On Wednesday, September 16th, the NCAA held a four hour meeting to discuss and decide what the college basketball landscape will look like for this years NCAA basketball season.
The NCAA pushed back the basketball start date from November 10th to November 25th, a move that I, along with many others, predicted. This start date makes sense because many schools are moving online following Thanksgiving break, so starting the day before Thanksgiving gives athletes the chance to finish up in-person classes without setbacks. Closed campuses will also provide for a bubble-like scenario for potential non-conference games. Grace Calhoun, the Athletic Director at Penn and Division 1 council chairwoman, stated that starting during the week will prevent any potential scheduling conflicts with football programs, as well as travel plans for television viewership.
While the official start date is the headlining note from this meeting, there were many other changes made to the NCAA basketball season that are also quite important.
The maximum number of games teams can play has been changed from 31 to 27, and the minimum games teams can play to be considered for the NCAA tournament has been changed from 25 to 13. This is an interesting change that doesn’t penalize schools who deal with more Covid-19 issues than others. The main idea regarding the game changes, is not to penalize schools that have problems due to Covid-19, but also not to overplay players. The goal is for each school to play two games per week, so the minor maximum change makes sense due to a 2-week shortened season.
Another big note that was approved was the civic legislation part of the meeting. All programs will have off on November 3rd, so every basketball player has the opportunity to vote. This is long overdue, and is a great sign of progression within the NCAA elites. This is the sole change that will be reoccurring. The previous changes I mentioned in this article are stapled with this season, but moving forward every year student-athletes will have Election Day off.
Senators aim to end 81 years of NCAA Oppression with Athlete’s Bill of Rights.
The NCAA annually trots out its’ antiquated notion of Amateurism to justify the enslavement of college football and basketball players. Siting that amateurism is a direct descendant of the Greek games of antiquity. Also insinuating that college athletes play for the love of the game, not money. Funny thing though, the Greeks have no word for “amateur/amateurism”. The closest word they have is “idiot”.
In his book entitled A Visitor’s Guide to the Ancient Olympics, Faulkner (2012) wrote that
“There is not – and never has been – anything ‘amateur’ about Greek sport. The Greeks do not even have a word for this. The closest they get is idiotes, a word used to describe a private person who lacks professional expertise; by extension, it then comes to mean someone who is unskilled, ignorant, and commonplace.”
The NCAA and colleges themselves negated the notion of amateurism further when they switched from 4-year “scholarships” to 1 year, renewable, work contracts back in 1973. This move was designed to facilitate the dumping of problematic, uncooperative players (Tobys) more efficiently and to assist new coaching regimes with program changes. In doing so, the curtain of amateurism in college football/basketball was pulled aside and an athlete’s status was permanently exposed as a worker rather than a student-athlete as previously claimed by the NCAA and universities. Member schools have repeatedly voted down a return to 4-year scholarships citing recruiting disparities versus the large, wealthy major universities, and a fear of long-term commitments in a changing competitive environment. Universities have also continually shot down player-centric NIL changes going as far back as 2011.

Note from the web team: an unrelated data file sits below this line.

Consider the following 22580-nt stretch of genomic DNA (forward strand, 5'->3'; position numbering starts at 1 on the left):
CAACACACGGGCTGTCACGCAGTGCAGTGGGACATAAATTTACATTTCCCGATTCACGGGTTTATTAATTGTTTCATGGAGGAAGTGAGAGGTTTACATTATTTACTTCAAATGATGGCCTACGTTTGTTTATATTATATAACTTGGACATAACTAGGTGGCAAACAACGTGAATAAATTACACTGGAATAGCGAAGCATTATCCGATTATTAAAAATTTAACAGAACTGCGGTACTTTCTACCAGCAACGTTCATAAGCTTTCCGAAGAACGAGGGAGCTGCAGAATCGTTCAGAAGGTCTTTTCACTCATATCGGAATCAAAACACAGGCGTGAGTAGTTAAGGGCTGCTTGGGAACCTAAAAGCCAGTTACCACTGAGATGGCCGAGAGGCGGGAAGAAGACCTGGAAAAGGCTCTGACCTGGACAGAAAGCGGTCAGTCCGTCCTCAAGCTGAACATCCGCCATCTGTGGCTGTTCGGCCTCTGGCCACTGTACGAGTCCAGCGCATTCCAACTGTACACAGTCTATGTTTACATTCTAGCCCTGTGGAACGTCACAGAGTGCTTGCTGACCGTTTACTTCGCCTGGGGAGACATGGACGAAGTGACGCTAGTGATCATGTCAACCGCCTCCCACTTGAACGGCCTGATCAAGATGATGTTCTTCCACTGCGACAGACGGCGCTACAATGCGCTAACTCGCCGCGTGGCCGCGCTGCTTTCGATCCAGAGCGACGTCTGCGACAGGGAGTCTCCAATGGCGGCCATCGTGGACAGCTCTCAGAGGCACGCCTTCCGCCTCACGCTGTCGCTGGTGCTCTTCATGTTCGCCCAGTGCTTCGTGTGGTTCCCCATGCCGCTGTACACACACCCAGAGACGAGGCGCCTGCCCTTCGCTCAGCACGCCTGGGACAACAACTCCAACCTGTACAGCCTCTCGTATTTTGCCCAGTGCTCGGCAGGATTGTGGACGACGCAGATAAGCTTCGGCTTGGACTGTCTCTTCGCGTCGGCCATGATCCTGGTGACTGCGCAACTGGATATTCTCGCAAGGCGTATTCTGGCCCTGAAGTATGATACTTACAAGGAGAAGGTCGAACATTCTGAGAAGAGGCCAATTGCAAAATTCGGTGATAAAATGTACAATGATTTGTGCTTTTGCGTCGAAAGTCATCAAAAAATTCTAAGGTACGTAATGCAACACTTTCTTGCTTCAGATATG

Several proposed changes over the years have called for paying players stipends, NIL rights, and outright wages. Recent state-level NIL Bills have been passed and are due to go into effect over the next several months and years. The NCAA has tried to circumvent these initiatives by going to Congress, asking for overrides, and NCAA control of these changes. Thus far Congress has said no to the NCAA’s requests. In fact, it seems that NIL legislation is only a good first step toward equity for college athletes.
The inequities go further still. The recent study commissioned by the National Collegiate Players Association, How the NCAA’s Empire Robs Predominantly Black Athletes of Billions in Generational Wealth, July 31, 2020. This study shows the gross profiting of the universities, their staff, coaches, as well as the NCAA, from the labors of their athletes in the revenue-producing sports.
“To provide a sense of the magnitude of the economic injustice that college players in the revenue-producing sports of football and men’s basketball have experienced over the years, we have previously conducted studies estimating the fair market value of players based on what they would receive if the industry was governed by revenue-sharing agreements of 47% and 50% respectively (Huma & Staurowsky, 2011; 2013)4.